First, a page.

This is an update to the original article: Netflix Stock Fades as a New, Abrupt Risk Appears
Owning Netflix stock now is owning an investment in a different company than just a few months ago. These are the facts, and they are not disputed.
We will see great growth internationally for the next few quarters, but make no mistake, Netflix may be going through the largest pivot any large cap tech firm has gone through in a decade and the implications are huge. Further, the poor showing at the Emmy awards has reminded people rather abruptly that a content creator is a totally different company than a content distributor with technological disruption and Netflix simply is not the best in the world at the former, and its business is now moving abruptly in that direction.
Netflix (NFLX) is now down more than 25% from its highs, which puts it well into "official" bear market territory. But this isn't about a short-term gyration due to the stock market's overall correction. We now see a risk unlike any before for Netflix. It's the risk that the company is moving away from its core competency; and the truth is, that may be its only choice. Netflix is quickly losing pricing power over pure redistribution as Amazon steps into the mix.
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Netflix has become a colossal success because it has broken all of technology as a distributor, forever changing the way we watch TV and movies. It has won the war, and fended off some very powerful companies to do so, making them look foolish in the process. But, Netflix is now relying more on original (exclusive) content than it used to as it has been dropping a substantial amount of other content.
In fact, Netflix just announced that thousands of movies will be removed from the US platform after not renewing a deal with distributor Epix. While NFLX points to the fact that so many other platforms already have the content so its not a competitive advantage (or need), oddly Hulu said "our subscribers have been asking us for more, and more recent, big movies" (Source: BBC News).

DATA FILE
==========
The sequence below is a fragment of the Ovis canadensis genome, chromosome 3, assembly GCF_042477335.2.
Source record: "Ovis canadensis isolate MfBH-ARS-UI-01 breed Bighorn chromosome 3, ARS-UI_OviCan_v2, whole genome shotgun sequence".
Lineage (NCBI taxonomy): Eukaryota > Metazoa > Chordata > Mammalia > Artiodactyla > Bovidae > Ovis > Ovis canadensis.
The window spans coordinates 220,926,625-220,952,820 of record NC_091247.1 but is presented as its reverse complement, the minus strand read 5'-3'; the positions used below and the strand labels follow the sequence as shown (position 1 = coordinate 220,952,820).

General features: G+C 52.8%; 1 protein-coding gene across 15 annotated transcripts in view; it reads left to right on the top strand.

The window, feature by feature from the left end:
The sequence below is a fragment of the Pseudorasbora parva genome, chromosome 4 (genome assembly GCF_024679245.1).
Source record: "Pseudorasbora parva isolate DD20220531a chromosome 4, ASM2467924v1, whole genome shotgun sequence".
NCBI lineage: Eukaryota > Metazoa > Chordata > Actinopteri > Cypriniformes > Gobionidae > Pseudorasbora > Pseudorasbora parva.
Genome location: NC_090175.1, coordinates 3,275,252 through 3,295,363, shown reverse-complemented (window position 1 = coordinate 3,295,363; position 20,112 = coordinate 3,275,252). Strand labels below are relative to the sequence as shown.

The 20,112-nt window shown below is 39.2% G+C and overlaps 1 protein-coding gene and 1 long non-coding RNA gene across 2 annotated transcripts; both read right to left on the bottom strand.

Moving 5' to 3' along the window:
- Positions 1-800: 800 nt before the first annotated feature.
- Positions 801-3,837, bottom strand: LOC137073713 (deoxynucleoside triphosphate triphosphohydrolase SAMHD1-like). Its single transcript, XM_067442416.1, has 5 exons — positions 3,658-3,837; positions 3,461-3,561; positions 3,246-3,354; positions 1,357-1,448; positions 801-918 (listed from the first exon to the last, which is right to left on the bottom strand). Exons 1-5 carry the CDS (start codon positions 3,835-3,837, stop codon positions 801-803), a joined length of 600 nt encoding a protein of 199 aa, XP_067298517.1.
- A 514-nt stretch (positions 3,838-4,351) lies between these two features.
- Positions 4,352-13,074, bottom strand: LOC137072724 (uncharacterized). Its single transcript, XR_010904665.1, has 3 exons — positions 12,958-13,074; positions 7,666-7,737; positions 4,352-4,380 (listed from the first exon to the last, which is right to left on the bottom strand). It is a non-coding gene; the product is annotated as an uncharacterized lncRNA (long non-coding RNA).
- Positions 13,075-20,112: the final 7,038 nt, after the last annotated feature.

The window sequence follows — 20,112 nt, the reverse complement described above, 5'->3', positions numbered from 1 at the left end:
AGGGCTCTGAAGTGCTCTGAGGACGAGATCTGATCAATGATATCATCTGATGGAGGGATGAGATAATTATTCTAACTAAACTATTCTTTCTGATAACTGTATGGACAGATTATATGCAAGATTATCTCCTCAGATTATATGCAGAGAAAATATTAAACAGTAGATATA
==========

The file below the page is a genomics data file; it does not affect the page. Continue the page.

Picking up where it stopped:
But this is the enormous pivot the company is making: "Today about ten percent of the content available on Netflix is either licensed or created by the company. It plans to increase that number to fifty percent" (Source: https://www.scottfearon.com/). Even though NFLX has done exceptionally well in this new realm, we simply must ask ourselves if the company's story is as compelling if it's an original content creator, rather than a technology disruptor through distribution. It's a fair question and one all shareholders should be asking themselves.
There is a serious new threat from Apple (AAPL), which has stepped into the fray with Apple TV. Barron's reported on Global Equities Research's Trip Chowdhry when he said that the Apple TV platform "provides strong indication" that Apple TV will come with its own software development kit and its own app store, i.e. its own Apple TV ecosystem. And there's the problem for Netflix, he argues, since in this ecosystem Netflix would be just another app, or a "second-class citizen." (Source: New Apple TV Platform Is Bad News For Netflix: Global Equities)
Before we lose our minds over the risk, let us not forget that the entire market is in correction mode and it's not uncommon for some of the stocks that have done the best to then be hit the hardest in the short-term.
We must keep our eye on the first item. Owning Netflix stock now is owning an investment in a different company than just a few months ago; it has shifted away from technology in a major way. Let us also remember that every time Netflix has faced a seemingly existential threat, not only has it beaten back the threat, it has become bigger, better and stronger for it.